Kombucha, pronounced kom-boo-CHA, may not be on the tip of every Chattanoogan's tongue — but Zach and Karen Atchley hope to change that.
The husband and wife make the tangy, fizzy fermented tea that's touted for its health benefits at their business, Blue Indian Kombucha, inside a storefront in Olde Town Brainerd, just east of the Missionary Ridge Tunnels.polls here 3700
"I started homebrewing and got obsessed with it," Zach Atchley said.
Kombucha is made using a SCOBY, which stands for a symbiotic colony of bacteria and yeast. It's a blobby, leathery, gelatinous disk that floats inside a vat of tea. The yeast consumes sugar and produces alcohol, Zach Atchley said, and the bacteria consumes alcohol to produce organic acids thought to aid human digestion.
Another health benefit, he said, is that kombucha only has a fraction of the sugar soda does, or about five grams per 12 ounces of kombucha, compared to about 40 grams of sugar for soda that size.
The drink's bacteria and yeast are probiotic, or microorganisms thought to be beneficial to the body.
"It's full of probiotics, just like eating Greek yogurt," Zach Atchley said.
The Atchleys make their kombucha in 55-gallon and 110-gallon containers and — as an experiment not yet released to the public — a Jack Daniels Tennessee Whiskey barrel. Their kombucha is lab-certified to contain less than 0.5 percent alcohol, so it is not subject to alcohol laws.
Blueberry ginger popular
The Atchleys, who have two young daughters, started their business with an initial investment of about $2,500 and a SCOBY given to them by their midwife's assistant.
They mark July 2014 as the date they perfected their recipe. The Atchleys started selling their kombucha, which retails for 25 cents an ounce, at the Brainerd Farmers Market near Grace Episcopal Church on Brainerd Road and plowed the profits back into the business.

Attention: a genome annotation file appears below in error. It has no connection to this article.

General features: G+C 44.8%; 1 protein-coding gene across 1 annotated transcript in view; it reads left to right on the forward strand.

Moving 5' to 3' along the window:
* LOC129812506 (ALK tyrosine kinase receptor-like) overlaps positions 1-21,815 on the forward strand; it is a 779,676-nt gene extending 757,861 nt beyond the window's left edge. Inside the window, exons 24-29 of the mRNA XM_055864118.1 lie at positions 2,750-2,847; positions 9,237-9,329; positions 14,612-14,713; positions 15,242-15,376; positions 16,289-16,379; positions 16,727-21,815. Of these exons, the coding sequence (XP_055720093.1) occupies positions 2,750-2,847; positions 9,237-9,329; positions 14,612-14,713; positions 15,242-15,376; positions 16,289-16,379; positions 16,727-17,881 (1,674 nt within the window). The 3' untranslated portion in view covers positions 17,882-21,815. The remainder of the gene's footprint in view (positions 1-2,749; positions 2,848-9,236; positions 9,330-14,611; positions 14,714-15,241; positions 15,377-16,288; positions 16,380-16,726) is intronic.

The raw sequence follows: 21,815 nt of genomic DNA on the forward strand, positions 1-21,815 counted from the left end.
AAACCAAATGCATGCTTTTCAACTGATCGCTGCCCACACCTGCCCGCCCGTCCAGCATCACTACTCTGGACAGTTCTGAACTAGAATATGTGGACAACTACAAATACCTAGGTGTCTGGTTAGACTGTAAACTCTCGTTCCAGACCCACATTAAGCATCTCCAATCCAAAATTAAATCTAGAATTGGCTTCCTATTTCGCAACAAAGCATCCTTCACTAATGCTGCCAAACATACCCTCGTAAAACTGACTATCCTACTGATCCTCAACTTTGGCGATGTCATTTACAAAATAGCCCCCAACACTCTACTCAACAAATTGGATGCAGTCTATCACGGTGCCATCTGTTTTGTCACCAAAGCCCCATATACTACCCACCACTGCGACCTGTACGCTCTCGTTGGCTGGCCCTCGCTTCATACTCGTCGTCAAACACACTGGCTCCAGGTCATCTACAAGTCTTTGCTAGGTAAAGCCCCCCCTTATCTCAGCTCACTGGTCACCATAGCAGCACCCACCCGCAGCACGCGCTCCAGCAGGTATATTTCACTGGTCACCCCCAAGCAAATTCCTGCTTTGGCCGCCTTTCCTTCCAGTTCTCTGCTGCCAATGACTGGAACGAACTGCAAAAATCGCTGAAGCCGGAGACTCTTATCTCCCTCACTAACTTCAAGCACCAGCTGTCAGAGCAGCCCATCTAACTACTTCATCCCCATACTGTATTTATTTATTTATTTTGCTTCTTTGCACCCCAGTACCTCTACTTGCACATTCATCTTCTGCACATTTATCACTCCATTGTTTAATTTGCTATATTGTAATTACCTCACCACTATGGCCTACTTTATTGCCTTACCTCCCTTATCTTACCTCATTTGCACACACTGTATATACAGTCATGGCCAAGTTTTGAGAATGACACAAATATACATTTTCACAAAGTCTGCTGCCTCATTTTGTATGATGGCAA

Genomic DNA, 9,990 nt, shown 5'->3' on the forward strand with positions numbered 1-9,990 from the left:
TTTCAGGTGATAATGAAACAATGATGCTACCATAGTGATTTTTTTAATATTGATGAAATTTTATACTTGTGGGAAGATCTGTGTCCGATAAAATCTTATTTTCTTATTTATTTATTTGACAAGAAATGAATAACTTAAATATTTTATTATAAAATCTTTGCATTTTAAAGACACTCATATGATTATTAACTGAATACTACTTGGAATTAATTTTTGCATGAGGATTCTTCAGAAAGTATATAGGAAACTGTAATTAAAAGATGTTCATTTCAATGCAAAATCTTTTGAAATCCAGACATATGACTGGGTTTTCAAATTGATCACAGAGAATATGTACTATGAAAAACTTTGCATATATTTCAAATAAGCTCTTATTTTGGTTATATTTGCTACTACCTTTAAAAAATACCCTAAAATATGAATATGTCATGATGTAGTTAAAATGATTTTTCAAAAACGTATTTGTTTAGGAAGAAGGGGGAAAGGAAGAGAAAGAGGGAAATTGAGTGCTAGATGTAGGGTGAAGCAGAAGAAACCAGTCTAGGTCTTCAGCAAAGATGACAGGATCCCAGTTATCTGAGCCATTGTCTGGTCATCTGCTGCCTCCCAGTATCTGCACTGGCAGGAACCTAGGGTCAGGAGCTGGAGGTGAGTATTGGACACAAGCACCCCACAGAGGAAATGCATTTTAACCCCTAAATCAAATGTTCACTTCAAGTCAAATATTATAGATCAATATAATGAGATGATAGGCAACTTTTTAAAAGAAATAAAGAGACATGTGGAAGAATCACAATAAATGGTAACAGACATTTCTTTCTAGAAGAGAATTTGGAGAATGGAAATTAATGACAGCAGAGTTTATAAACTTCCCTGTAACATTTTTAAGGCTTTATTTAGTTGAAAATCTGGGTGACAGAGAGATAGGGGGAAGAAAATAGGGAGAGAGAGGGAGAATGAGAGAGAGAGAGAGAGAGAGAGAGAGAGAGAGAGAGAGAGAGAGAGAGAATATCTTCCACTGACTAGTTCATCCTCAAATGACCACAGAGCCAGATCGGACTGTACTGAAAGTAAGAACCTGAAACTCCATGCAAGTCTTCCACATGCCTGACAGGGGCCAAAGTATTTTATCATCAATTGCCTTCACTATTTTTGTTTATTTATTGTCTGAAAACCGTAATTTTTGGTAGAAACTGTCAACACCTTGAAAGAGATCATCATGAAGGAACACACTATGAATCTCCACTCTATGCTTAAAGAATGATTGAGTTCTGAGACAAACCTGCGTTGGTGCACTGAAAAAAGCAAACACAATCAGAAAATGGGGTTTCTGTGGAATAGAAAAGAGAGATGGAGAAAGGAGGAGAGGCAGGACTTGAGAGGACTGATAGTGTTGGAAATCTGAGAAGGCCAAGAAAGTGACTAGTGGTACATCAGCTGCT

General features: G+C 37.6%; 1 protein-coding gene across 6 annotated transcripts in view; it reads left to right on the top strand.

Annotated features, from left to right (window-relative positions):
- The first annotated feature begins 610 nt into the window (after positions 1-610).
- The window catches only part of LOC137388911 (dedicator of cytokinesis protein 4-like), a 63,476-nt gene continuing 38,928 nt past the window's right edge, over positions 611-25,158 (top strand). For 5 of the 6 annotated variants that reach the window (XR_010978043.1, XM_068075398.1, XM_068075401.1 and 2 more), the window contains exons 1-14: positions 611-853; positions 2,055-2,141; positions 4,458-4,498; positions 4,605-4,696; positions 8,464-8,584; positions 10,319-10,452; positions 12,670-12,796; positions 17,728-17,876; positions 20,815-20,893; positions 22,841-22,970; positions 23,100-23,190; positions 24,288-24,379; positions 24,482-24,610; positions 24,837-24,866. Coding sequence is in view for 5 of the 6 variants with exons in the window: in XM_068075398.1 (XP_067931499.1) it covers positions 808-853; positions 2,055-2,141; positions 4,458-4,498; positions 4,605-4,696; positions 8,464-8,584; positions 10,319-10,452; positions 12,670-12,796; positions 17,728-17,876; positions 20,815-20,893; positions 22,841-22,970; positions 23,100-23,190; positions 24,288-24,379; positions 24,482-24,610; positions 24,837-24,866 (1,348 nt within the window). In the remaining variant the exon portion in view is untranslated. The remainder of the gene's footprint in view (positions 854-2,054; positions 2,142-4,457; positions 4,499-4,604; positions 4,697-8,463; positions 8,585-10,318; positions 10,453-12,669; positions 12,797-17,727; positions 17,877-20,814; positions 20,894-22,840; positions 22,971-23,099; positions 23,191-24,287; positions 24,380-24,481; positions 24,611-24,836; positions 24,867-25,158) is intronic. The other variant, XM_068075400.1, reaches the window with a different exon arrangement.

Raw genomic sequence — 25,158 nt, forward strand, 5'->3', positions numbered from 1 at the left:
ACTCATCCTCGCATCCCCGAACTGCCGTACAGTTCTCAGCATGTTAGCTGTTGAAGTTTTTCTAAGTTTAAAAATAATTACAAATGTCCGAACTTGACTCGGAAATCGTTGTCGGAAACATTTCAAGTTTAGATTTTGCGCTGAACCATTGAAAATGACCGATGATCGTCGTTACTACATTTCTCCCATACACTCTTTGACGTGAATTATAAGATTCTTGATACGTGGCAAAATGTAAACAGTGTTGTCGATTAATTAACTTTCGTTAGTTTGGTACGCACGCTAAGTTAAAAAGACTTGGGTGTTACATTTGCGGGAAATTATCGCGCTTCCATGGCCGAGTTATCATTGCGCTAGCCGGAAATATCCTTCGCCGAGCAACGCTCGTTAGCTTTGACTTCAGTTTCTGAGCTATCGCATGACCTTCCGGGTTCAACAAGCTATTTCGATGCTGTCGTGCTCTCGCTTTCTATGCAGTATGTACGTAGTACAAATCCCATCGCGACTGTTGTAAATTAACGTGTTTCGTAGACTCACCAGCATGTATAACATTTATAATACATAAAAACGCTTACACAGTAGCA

They've expanded to sell it elsewhere, including the Main Street Farmers Market held Wednesdays from 4 to 6 p.m. at 325 E. Main St.
The Atchleys will fill any container from their keg, as long as the container is clean and shows its capacity.
"We will never bottle," Zach Atchley said. "We're a zero-waste company."
Some of their popular kombucha flavors are blueberry ginger and blackberry sage.
"We specialize in pairing fruits with herbs," Karen Atchley said.
Used to make 'beer-bucha,' cocktails
The Atchley's kombucha has caught on.
For example, Heaven & Ale, a craft beer tasting room and growler store at 304 Cherokee Blvd., blends beer with Blue Indian Kombucha to make "beer-bucha."
Root Kitchen & Wine Bar at 313 Manufacturers Road near Whole Foods uses the Atchleys' kombucha to make cocktails.
And Blue Indian Kombucha was recently made available on tap at The Edney Innovation Center, an 11-story office building downtown at Market and 11th streets, as a perk for the people who work there.
"We know what people in the building like," said Mary Stargel, community manager at the Society of Work, a shared work space inside the Edney.
The Atchleys sell about 80 gallons of kombucha a week. But they hope to grow, since Karen, a stay-at-home mom, who has more time, since their older daughter reached kindergarten age. The Atchleys also hired their first part-time employee.
Zach has a master's degree in public administration from the University of Tennessee at Chattanooga, and works at the Glass House Collective, a nonprofit organization that aims to revitalize that East Chattanooga neighborhood.
The Atchleys live in Olde Town Brainerd, near their kombucha brewery.
Blue Indian Kombucha is named after the song "Blue Indian" by the jam band Widespread Panic. The song was the first that the couple danced to together when they dated, it was their first dance as a married couple, and the lyrics also provided the company's motto, "Keep your spirit fed."
Contact staff writer Tim Omarzu at firstname.lastname@example.org or www.facebook.com/MeetsForBusiness or Twitter @meetfor business or 423-757-6651.